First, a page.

A billboard reading “Welcome to California where abortion is safe and still legal” stands near the intersection of Highway 111 and Bob Hope Dr. in Rancho Mirage, Calif., June 24, 2022.
By Lane Sainty |Arizona Republic
It’s a 250-mile drive from metro Phoenix, home to nearly 5 million people, to the California desert city of El Centro, population about 44,000.
El Centro sits at the bottom of the Golden State, about 12 miles from the Mexico border in the Imperial Valley, one of California’s most productive agricultural regions.
It’s there that Planned Parenthood operates the Imperial Valley Health Center, for most Arizonans the closest out-of-state clinic offering abortions. It sits in an ordinary-looking strip mall not far from the freeway, a few beige storefronts down from a Thai bistro.
Getting there from Phoenix means driving south through the saguaro-dotted desert to Gila Bend, joining Interstate 8 southwest. In Yuma, drivers zoom by a blue sign decorated with a posy of yellow poppies, welcoming them to California.
As they pass over the state line, a lot changes when it comes to abortion.
On the Arizona side of the blue sign, patients must receive in-person counseling and wait 24 hours before they can undergo an abortion. They must receive an ultrasound, and be asked if they want to see the image. Abortions via telehealth, where patients receive pills in the mail, are completely banned.
On the California side of the sign, none of these barriers exist. State laws there protect access to abortions with few restrictions and a move is under way to affirm the right in the state constitution.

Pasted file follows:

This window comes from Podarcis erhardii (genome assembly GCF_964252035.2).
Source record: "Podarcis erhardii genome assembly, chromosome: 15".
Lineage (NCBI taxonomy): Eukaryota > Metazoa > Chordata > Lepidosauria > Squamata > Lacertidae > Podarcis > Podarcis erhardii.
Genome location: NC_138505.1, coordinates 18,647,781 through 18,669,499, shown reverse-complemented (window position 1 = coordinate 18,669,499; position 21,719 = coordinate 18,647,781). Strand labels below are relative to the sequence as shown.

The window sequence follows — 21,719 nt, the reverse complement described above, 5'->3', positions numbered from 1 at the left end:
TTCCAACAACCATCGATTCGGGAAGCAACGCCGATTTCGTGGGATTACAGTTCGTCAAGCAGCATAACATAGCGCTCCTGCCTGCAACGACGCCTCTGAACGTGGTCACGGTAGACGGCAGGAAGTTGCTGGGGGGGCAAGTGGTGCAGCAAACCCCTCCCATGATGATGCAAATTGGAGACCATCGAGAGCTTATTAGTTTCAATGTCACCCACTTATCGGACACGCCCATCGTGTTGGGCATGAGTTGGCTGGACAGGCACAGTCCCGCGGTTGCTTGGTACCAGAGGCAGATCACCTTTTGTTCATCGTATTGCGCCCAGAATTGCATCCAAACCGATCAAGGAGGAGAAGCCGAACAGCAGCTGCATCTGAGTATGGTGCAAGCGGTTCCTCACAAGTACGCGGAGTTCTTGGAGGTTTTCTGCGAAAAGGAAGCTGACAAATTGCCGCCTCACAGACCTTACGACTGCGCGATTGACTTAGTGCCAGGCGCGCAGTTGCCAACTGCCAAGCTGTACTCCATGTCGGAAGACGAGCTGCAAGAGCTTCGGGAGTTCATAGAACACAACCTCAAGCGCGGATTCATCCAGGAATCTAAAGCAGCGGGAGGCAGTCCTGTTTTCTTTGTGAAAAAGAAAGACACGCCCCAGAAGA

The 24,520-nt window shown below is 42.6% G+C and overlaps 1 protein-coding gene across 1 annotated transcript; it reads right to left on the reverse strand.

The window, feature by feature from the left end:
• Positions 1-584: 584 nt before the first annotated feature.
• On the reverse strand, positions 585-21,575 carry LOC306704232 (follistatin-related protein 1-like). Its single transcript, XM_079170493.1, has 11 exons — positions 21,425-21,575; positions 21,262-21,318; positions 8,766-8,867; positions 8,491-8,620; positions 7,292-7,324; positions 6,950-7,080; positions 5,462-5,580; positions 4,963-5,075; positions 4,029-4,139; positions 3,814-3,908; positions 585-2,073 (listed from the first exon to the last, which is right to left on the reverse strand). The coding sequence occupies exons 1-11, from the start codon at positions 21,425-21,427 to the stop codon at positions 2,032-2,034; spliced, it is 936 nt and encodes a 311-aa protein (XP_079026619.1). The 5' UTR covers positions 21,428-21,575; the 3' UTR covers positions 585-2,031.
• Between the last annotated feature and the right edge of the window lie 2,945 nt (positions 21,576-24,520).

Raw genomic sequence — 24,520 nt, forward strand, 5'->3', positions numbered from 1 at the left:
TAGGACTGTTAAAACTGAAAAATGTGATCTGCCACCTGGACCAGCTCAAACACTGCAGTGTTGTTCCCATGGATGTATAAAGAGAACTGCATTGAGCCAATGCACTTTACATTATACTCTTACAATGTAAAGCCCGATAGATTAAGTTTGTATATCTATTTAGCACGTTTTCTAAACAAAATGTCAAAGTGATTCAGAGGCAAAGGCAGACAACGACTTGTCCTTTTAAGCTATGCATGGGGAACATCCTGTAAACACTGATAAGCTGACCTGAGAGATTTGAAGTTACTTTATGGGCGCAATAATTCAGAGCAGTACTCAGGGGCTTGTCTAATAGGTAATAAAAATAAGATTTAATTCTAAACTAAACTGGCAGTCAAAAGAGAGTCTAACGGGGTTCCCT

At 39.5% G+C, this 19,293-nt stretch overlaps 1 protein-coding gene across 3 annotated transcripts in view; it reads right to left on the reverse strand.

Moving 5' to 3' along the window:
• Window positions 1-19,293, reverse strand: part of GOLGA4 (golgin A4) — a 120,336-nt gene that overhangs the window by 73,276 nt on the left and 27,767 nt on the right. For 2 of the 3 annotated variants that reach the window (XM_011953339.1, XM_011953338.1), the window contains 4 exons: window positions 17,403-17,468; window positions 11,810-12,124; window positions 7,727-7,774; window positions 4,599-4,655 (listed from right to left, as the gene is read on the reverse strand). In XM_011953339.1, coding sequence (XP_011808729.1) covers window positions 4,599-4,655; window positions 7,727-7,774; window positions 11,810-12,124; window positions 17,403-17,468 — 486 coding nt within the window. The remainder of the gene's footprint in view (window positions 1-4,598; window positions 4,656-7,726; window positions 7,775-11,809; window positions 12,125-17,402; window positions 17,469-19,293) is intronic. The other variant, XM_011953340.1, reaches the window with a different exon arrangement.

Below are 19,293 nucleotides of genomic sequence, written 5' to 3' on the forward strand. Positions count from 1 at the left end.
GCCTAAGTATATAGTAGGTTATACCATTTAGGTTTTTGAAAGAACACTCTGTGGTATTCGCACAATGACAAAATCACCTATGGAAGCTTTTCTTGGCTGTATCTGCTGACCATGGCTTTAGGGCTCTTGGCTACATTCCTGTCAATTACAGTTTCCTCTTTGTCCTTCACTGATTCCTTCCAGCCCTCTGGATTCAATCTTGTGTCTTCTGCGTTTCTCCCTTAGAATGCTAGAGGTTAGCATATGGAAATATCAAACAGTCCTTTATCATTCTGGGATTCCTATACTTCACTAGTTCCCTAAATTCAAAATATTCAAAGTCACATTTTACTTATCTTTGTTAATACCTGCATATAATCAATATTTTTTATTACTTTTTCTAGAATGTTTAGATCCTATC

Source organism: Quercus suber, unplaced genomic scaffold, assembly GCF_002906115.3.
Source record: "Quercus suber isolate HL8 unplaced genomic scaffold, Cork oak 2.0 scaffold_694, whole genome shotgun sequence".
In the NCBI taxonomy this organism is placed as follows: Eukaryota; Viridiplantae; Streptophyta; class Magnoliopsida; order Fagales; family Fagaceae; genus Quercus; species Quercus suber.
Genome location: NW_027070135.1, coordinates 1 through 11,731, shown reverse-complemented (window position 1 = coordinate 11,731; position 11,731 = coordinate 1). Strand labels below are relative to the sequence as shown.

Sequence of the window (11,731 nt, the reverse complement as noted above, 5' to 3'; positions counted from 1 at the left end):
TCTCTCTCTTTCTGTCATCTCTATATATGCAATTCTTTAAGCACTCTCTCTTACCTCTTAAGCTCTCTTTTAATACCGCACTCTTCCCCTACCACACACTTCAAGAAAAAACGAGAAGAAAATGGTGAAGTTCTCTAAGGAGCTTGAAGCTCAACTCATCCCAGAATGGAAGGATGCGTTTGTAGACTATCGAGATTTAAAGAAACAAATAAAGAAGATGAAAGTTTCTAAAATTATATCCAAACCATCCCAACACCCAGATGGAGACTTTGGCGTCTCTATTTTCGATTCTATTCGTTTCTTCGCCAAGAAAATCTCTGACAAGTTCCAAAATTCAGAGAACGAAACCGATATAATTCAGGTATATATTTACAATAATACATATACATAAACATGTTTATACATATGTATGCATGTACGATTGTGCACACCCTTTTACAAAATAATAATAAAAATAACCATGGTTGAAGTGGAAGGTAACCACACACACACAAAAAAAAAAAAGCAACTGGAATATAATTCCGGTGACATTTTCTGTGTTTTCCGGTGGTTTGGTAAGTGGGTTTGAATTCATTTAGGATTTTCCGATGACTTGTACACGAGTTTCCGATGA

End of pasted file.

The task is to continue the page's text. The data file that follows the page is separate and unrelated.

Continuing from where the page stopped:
The differences between Arizona and California will become starker in the wake of Friday’s U.S. Supreme Court decision striking down Roe vs. Wade. As Planned Parenthood suspends abortion services in Arizona, it is possible many women will now seek abortions in California, considered a “safe haven” state based on its laws. And many will find themselves on the long drive to El Centro.
Preparing for the worst
For months, as the Supreme Court mulled the fate of Roe, Tessa Hemmi, who works with Planned Parenthood in San Diego, braced for a worst-case scenario.
But still, the draft court opinion that leaked in May, revealing that the 1973 precedent would fall before its 50th birthday, hit hard.
Tessa Hemmi is the Care Coordination Program Manager at Planned Parenthood of the Pacific Southwest.
“A punch in the stomach,” Hemmi says, describing how she felt when Politico published its bombshell scoop.
“It was a very hard week. And I think that’s when reality really started hitting other folks outside of the abortion community.”
Inside it, though, the decision was expected. According to Hemmi, people have been busy laying “months and months and months” of groundwork.